2. Individual Bonds, Preference Shares
  3. Buying and Holding Properties
  4. Buying and Flipping Properties

What is of utmost importance is to not overpay for more than its intrinsic value.

If you do not like to pay $2500 for an IPAD that is worth $700, why would you be willing to do that on a potential asset that is worth 5 to 20 times that amount?

In the section on impairment to capital, we have seen that if you do not value these wealth assets well, you end up buying assets that is worth only a small amount compare to what you originally pay for.

Mr Marks:

How valuations mitigate risk

Your question would be: How do I know how to value bonds, preference shares, stocks , properties better?

By increasing your competency so that you get better at it.

This sounds like a high level answer which it is but the way to value each can be rather different. If you would like to read some of my resources on fundamental valuation of wealth assets or stocks.

A lot of the times, we get our valuations wrong (we think its worth $1 but essentially its only worth $0.75) is because we lack the competency to see more risky outcomes and thus we value them too highly.

4. Mitigate Risk by Choosing to Buy in Fearful Situations

Why do people always say its better to buy during a bear market?

I interpret it in a very different manner.

Bear Market is when all the unknown knowns, and unknown unknowns surfaced.

You see the ugly stuff you previously failed to see.

When the ugly stuff is brought out, you can then use your competence to assess what is the right price to pay for the assets.

Mr Marks:

Why it is safer to buy in a bear market

He means that risk and safety should be view inversely.

When things are looking good during a bull market, that is where people discount away the risky outcomes, that they would not happen.

This is inherently risky.

Conversely, when in the bear market, the companies that was looking sound, may show that they really can swim when everyone is sinking, and those that cannot, will show they really manage credit risk, liquidity risk, business risk very badly.

You can then assess if the problem is fixable.

When the water level falls, that is where you see who is the naked ones, and then you know which ship is the safest and the better assets.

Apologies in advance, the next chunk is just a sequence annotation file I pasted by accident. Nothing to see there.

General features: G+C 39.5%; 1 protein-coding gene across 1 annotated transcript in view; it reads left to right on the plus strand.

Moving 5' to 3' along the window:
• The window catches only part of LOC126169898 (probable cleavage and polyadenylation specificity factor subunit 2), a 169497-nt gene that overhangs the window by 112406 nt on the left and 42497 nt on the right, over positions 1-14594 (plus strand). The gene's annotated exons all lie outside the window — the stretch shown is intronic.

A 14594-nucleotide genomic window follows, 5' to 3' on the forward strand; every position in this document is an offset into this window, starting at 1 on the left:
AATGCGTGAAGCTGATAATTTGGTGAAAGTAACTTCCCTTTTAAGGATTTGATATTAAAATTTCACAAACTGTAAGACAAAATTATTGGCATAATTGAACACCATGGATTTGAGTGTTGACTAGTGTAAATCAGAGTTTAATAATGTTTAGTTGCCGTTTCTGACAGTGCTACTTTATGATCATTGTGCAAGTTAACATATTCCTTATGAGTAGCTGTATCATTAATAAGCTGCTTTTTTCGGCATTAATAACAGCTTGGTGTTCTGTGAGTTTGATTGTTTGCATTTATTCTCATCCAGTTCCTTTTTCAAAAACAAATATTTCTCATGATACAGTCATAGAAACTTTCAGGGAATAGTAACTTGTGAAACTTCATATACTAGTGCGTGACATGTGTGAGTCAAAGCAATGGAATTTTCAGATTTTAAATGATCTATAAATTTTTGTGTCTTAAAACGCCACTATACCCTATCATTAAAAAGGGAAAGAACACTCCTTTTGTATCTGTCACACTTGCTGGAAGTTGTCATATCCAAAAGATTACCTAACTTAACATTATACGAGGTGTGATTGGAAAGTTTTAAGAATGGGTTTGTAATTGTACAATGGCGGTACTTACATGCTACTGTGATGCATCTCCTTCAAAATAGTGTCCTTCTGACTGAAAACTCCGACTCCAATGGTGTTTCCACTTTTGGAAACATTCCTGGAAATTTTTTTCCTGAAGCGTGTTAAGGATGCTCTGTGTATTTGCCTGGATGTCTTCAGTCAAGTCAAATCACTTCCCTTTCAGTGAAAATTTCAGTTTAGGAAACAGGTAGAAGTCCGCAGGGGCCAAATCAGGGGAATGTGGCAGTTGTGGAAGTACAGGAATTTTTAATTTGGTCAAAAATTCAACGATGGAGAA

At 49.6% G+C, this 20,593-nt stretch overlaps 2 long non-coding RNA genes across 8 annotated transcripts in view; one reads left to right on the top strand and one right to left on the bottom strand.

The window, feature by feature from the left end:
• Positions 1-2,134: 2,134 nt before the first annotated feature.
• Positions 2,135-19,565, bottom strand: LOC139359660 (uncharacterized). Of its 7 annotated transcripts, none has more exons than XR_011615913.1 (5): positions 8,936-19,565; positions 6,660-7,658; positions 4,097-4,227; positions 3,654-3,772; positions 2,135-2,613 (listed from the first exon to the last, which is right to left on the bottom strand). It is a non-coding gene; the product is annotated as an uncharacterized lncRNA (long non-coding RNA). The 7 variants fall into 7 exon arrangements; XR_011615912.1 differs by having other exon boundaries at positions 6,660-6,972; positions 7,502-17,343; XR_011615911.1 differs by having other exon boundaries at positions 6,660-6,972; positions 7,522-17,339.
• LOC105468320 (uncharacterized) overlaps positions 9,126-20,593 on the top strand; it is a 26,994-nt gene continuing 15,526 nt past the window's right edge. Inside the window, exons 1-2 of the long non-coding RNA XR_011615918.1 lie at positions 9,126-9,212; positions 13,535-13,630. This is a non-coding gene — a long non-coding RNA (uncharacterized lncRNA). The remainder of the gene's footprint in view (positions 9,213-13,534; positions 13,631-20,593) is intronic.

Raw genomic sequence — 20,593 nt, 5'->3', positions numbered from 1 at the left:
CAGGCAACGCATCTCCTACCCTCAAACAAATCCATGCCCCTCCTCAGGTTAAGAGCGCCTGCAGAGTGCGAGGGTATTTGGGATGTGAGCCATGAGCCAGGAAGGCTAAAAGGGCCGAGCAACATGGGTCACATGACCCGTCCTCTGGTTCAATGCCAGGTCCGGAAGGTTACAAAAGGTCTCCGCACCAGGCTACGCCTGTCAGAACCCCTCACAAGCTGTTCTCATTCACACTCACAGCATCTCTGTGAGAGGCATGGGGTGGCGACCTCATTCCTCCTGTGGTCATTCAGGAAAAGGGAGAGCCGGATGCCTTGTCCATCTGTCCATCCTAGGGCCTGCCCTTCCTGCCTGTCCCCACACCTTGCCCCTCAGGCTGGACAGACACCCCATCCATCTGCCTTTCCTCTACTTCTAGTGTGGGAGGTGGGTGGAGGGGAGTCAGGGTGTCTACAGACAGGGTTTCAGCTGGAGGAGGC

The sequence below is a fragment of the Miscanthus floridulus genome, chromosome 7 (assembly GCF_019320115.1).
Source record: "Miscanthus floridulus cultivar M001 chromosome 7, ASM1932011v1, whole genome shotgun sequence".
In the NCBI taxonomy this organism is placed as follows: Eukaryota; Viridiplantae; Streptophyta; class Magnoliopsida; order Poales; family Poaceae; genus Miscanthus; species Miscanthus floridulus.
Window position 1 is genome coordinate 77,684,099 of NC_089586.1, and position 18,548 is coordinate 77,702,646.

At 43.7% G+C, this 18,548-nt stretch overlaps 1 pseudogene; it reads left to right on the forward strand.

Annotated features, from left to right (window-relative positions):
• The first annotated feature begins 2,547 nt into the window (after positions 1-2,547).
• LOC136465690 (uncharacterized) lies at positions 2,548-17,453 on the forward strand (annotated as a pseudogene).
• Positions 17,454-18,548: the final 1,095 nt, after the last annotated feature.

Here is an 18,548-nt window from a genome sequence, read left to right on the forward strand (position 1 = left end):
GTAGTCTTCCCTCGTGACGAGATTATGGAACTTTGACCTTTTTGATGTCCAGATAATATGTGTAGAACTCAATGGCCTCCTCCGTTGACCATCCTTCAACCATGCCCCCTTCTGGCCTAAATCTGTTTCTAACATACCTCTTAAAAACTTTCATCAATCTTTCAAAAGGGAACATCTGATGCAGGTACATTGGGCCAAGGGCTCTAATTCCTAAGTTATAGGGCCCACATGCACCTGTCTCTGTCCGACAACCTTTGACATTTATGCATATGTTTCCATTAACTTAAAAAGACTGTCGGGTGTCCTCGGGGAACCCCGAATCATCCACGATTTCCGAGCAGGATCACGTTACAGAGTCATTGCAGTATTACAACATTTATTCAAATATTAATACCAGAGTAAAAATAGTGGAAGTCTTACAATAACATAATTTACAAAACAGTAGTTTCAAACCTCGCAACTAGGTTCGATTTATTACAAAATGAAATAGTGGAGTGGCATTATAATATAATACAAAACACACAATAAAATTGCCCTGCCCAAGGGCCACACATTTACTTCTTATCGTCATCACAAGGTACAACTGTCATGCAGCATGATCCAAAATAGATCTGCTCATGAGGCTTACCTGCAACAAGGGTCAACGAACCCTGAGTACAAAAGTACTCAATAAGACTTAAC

5. Think of your Assets in terms of Returns Per Unit Risk

To build on the importance of valuation, when we look at the potential return of prospective wealth assets such as stocks, business, property, bonds we would like to purchase, factor in risk.

When you look at a real estate investment trust (REIT) that give you a dividend yield 10%, you will think its a good enough return for you.

However, you failed to see whether there are some risky outcome on the horizon, that is why the dividend yield looks so good:

  • Is it facing the prospect that many main tenants are not going to renew or renew their lease at a lower rent
  • Their properties actually isn’t worth that much
  • The supply and demand in the region is uncertain

These risky outcomes will give you a range of valuations, and there are some things that are known unknowns and then there are some things that are unknown knowns, due to your limitation in competency.

If you look at wealth assets in terms of Returns per unit Risk you get the idea:

  • potential returns are good, but with the amount of uncertainty, the risk might not be worth taking
  • potential returns after knowing that the potential risky outcomes are this and this happens to be much less. It might not be worth taking this
  • markets are down and the credit risks events, poor sector performance are shown in the results. Yet the returns going forward should this continue at this price look adequate return for the risks, which is much less unknown outcomes since most of these outcomes are shown